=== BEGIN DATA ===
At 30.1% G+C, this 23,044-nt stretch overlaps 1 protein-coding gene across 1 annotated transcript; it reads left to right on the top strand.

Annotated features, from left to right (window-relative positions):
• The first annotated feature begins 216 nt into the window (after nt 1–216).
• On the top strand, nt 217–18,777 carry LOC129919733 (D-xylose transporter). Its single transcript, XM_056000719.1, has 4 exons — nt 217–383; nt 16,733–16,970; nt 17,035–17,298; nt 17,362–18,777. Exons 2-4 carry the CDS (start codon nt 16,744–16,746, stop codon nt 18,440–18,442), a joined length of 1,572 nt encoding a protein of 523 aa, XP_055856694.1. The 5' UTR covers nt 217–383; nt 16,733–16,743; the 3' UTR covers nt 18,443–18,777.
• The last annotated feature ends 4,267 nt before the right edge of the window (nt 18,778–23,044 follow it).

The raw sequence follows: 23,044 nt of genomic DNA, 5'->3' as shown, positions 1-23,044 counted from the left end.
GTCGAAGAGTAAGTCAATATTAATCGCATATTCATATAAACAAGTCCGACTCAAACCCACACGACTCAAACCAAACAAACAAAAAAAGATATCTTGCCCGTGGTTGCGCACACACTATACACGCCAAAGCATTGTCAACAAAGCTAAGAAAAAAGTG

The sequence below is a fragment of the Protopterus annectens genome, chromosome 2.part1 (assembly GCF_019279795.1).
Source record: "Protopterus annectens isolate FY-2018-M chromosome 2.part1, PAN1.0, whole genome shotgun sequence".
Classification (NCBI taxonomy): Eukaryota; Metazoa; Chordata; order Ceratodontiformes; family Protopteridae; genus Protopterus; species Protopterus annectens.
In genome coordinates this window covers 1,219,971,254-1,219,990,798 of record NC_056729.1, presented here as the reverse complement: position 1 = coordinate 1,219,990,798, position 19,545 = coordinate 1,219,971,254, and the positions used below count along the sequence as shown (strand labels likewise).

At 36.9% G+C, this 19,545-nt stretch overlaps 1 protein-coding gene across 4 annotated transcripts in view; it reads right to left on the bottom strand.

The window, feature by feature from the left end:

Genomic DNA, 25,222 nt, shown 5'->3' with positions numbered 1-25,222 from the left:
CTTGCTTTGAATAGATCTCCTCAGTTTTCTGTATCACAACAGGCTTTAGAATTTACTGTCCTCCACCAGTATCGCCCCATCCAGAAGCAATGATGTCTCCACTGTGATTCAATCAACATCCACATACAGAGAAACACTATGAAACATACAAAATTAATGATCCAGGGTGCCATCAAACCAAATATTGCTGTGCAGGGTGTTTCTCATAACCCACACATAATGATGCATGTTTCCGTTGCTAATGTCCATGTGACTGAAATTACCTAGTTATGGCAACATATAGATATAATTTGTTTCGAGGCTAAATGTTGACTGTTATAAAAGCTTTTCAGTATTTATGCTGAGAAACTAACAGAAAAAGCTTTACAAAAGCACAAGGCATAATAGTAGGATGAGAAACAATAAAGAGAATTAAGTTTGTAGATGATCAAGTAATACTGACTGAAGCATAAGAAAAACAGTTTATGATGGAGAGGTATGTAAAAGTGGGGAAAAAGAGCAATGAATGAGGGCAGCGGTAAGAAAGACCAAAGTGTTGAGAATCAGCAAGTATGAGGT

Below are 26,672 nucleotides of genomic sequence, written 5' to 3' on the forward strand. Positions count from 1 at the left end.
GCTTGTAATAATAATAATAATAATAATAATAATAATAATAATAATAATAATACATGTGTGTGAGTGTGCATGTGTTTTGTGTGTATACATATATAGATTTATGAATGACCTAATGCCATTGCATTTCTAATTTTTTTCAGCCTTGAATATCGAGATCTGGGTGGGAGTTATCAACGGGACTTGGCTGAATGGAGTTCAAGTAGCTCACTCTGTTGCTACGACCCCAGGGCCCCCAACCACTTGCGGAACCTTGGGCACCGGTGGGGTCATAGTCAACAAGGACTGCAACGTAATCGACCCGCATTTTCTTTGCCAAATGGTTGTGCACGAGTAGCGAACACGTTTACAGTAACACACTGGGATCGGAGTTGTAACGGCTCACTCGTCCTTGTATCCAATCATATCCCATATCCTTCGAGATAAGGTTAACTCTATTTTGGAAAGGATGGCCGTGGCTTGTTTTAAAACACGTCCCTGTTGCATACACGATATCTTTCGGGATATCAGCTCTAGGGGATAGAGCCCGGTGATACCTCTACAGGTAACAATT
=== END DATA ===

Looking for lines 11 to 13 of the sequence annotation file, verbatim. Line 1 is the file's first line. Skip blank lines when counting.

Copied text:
In genome coordinates this window covers 1,219,971,254-1,219,990,798 of record NC_056729.1, presented here as the reverse complement: position 1 = coordinate 1,219,990,798, position 19,545 = coordinate 1,219,971,254, and the positions used below count along the sequence as shown (strand labels likewise).

At 36.9% G+C, this 19,545-nt stretch overlaps 1 protein-coding gene across 4 annotated transcripts in view; it reads right to left on the bottom strand.

The window, feature by feature from the left end: